By Jeremaiah M. Opiniano, OFW Journalism Consortium
—Adopted from an essay written by Pulitzer Prize winner and juror Jacqui Banaszynski
How to care and feed migration journalism and sustain such an endeavor? Here’s our “operations manual” or sorts:
1. Remaining loyal to readers. Readers’ loyalty yields independent mindedness for a grace, enabling journalists to think of story angles mainstream news media outfits might have missed out. The downside of readers’ loyalty is financial sustainability, but being cash-strapped has its editorial rewards (see next item).
2. Receiving appreciation from readers and news media outfits using our stories. That’s the best return on investment the OFW Journalism Consortium has been getting all these years. People’s appreciation is what voluntarism does to the volunteer, hoping that the returns can be more —and financially tangible— in the future (actually, there have been some “small” financial returns —and patience is a virtue).
3. Boozing with reporters and friends as one’s investment. In the last four years, Thursdays beside beer, pulutan and friends talking about the conduct of journalism are anticipated “classes.” These dates can, in some way, sustain people’s involvement into migration journalism. These also keep journalists in their toes on how to improve their craft and their news reporting (see next item). More importantly, Thursdays are when the “most underused skill” in journalism —thinking (to quote American narrative journalist Anne Hull of the Washington Post)— is being harnessed.
Though, somebody should always bankroll these Thursday sessions, this being a form of “investment” into pursuing good journalism.
4. Learning to be scolded by editors. The biggest secret weapons of the OFW Journalism Consortium are its editors, those who provide the unconditional love to reporters. Thursdays help nurture editor-writer relationships that can go beyond journalism and that can extend to envisioning innovation in Filipino journalistic practice and writing.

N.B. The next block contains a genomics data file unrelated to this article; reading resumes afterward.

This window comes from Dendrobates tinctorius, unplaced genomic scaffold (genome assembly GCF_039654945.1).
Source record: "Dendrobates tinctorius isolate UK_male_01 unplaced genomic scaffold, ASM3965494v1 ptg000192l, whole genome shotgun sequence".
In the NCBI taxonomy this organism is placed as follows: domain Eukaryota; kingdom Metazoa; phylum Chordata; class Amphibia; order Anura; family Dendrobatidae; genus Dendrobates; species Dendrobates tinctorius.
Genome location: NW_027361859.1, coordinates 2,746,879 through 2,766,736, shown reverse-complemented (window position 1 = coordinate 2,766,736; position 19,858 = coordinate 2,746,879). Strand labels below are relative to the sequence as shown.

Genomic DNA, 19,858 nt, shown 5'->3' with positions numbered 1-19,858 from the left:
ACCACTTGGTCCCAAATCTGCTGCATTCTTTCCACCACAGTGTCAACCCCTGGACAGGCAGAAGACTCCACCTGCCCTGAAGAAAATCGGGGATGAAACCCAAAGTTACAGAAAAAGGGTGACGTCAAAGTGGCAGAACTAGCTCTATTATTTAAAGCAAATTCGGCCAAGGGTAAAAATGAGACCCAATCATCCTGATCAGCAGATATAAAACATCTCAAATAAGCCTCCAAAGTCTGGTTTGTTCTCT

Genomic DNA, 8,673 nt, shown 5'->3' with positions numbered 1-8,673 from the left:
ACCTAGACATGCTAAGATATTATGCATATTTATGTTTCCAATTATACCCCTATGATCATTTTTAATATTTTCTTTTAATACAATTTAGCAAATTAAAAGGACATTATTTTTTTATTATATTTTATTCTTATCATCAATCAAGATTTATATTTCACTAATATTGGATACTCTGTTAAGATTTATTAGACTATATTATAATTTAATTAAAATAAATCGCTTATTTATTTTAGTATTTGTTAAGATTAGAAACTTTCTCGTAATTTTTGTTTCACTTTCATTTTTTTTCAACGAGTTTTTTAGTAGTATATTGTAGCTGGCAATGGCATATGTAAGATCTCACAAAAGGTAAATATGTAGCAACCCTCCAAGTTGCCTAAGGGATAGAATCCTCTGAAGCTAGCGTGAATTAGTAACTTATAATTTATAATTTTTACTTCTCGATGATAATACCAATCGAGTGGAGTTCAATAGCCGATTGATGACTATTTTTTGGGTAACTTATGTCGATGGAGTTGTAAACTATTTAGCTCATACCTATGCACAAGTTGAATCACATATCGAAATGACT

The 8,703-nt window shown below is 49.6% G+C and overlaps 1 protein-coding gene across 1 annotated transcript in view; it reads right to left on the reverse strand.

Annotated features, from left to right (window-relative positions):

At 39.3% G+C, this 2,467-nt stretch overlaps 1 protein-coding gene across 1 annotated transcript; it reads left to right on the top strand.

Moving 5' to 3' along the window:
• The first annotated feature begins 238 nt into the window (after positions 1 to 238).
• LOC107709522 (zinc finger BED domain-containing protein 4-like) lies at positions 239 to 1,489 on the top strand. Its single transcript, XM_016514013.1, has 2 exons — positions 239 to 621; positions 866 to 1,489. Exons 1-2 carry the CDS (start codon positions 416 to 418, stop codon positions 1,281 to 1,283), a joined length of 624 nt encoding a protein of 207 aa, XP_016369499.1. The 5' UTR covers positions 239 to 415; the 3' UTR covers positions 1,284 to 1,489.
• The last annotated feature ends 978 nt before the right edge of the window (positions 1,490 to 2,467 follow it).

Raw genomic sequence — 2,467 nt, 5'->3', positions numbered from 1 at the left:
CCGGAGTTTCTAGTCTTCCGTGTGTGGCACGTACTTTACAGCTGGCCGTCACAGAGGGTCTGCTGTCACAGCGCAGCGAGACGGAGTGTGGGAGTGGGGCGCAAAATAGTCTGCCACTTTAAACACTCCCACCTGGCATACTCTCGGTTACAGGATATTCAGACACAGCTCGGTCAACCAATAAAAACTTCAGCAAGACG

5. Self-learning by reporters. This has been tough for Filipino reporters, especially those accustomed to deadline reporting and approaches that tell, not show, facts and contexts.
6. Trying hard to be storytellers. Storytelling is journalism that is different from usual news and feature writing. Over the years, the Consortium’s stories aren’t exactly the best forms of Filipino narrative journalism (unlike those of Filipino-born Pulitzer Prize winners Tomas Alex Tizon and “illegal” immigrant Jose Antonio Vargas). Narrative journalism is “difficult, lonely journalism,” says Katherine Boo of The New Yorker magazine, that audiences on Facebook and Twitter may not welcome. But if this means seeing one’s story become timeless yet engaging the reading public, perhaps the pains of doing narrative journalism can be continually tolerated.
7. Volunteering. This is what makes the OFW Journalism Consortium unique compared to other nonprofit news media outfits. Voluntarism and editorial independence actually make a good combination, especially to pursue an editorial conspiracy like the OFW Journalism Consortium.
This newspacket to welcome the tenth anniversary of the OFW Journalism Consortium is, quite frankly, seven months late from the group’s “most recent” edition. Of course, being seven months late is not the way to care and feed migration journalism and its readers. It has been hard to care and feed migration journalism, to produce stories that Filipinos abroad deserve to continually receive freely.
Yet it is also heartwarming to note that news media outfits and some overseas Filipino readers still search for the Consortium’s stories. A decade after the writing plot called the OFW Journalism Consortium was conceived, and which is now being cared for and fed painstakingly, appreciation and gratefulness go to those who have found value into our work.
These voices of gratitude, as well as the stories we have written and we will try to continue writing, still matter.#